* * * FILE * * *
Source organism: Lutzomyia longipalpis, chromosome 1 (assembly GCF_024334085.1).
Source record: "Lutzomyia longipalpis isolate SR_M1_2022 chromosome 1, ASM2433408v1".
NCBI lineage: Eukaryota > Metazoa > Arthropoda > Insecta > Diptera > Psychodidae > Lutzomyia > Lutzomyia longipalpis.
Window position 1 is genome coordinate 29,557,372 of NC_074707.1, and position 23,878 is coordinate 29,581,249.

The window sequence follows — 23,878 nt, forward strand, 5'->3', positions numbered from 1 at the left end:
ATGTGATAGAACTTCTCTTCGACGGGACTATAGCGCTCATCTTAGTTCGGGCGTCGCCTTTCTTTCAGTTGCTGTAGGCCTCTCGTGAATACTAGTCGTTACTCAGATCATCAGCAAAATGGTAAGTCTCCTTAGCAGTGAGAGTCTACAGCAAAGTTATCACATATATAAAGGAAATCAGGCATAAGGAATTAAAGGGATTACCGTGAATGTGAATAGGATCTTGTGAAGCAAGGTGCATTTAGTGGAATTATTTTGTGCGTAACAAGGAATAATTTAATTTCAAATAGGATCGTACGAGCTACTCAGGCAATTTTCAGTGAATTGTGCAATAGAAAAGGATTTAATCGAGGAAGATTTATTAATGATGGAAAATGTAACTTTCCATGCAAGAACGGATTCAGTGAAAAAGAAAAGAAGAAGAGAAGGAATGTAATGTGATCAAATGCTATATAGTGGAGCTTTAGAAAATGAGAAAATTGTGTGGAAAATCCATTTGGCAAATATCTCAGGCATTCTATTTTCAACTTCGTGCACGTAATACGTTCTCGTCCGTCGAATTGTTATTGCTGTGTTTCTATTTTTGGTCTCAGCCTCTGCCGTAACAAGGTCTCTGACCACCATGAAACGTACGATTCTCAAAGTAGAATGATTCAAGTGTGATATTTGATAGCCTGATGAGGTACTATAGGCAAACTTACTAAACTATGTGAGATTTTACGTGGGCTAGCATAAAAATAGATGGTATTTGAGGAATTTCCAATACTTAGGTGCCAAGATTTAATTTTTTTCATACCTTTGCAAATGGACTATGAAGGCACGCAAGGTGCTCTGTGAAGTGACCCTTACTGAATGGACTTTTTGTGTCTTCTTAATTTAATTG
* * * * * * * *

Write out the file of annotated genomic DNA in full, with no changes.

Source organism: Lutzomyia longipalpis, chromosome 1 (assembly GCF_024334085.1).
Source record: "Lutzomyia longipalpis isolate SR_M1_2022 chromosome 1, ASM2433408v1".
NCBI lineage: Eukaryota > Metazoa > Arthropoda > Insecta > Diptera > Psychodidae > Lutzomyia > Lutzomyia longipalpis.
Window position 1 is genome coordinate 29,557,372 of NC_074707.1, and position 23,878 is coordinate 29,581,249.

The window sequence follows — 23,878 nt, forward strand, 5'->3', positions numbered from 1 at the left end:
ATGTGATAGAACTTCTCTTCGACGGGACTATAGCGCTCATCTTAGTTCGGGCGTCGCCTTTCTTTCAGTTGCTGTAGGCCTCTCGTGAATACTAGTCGTTACTCAGATCATCAGCAAAATGGTAAGTCTCCTTAGCAGTGAGAGTCTACAGCAAAGTTATCACATATATAAAGGAAATCAGGCATAAGGAATTAAAGGGATTACCGTGAATGTGAATAGGATCTTGTGAAGCAAGGTGCATTTAGTGGAATTATTTTGTGCGTAACAAGGAATAATTTAATTTCAAATAGGATCGTACGAGCTACTCAGGCAATTTTCAGTGAATTGTGCAATAGAAAAGGATTTAATCGAGGAAGATTTATTAATGATGGAAAATGTAACTTTCCATGCAAGAACGGATTCAGTGAAAAAGAAAAGAAGAAGAGAAGGAATGTAATGTGATCAAATGCTATATAGTGGAGCTTTAGAAAATGAGAAAATTGTGTGGAAAATCCATTTGGCAAATATCTCAGGCATTCTATTTTCAACTTCGTGCACGTAATACGTTCTCGTCCGTCGAATTGTTATTGCTGTGTTTCTATTTTTGGTCTCAGCCTCTGCCGTAACAAGGTCTCTGACCACCATGAAACGTACGATTCTCAAAGTAGAATGATTCAAGTGTGATATTTGATAGCCTGATGAGGTACTATAGGCAAACTTACTAAACTATGTGAGATTTTACGTGGGCTAGCATAAAAATAGATGGTATTTGAGGAATTTCCAATACTTAGGTGCCAAGATTTAATTTTTTTCATACCTTTGCAAATGGACTATGAAGGCACGCAAGGTGCTCTGTGAAGTGACCCTTACTGAATGGACTTTTTGTGTCTTCTTAATTTAATTG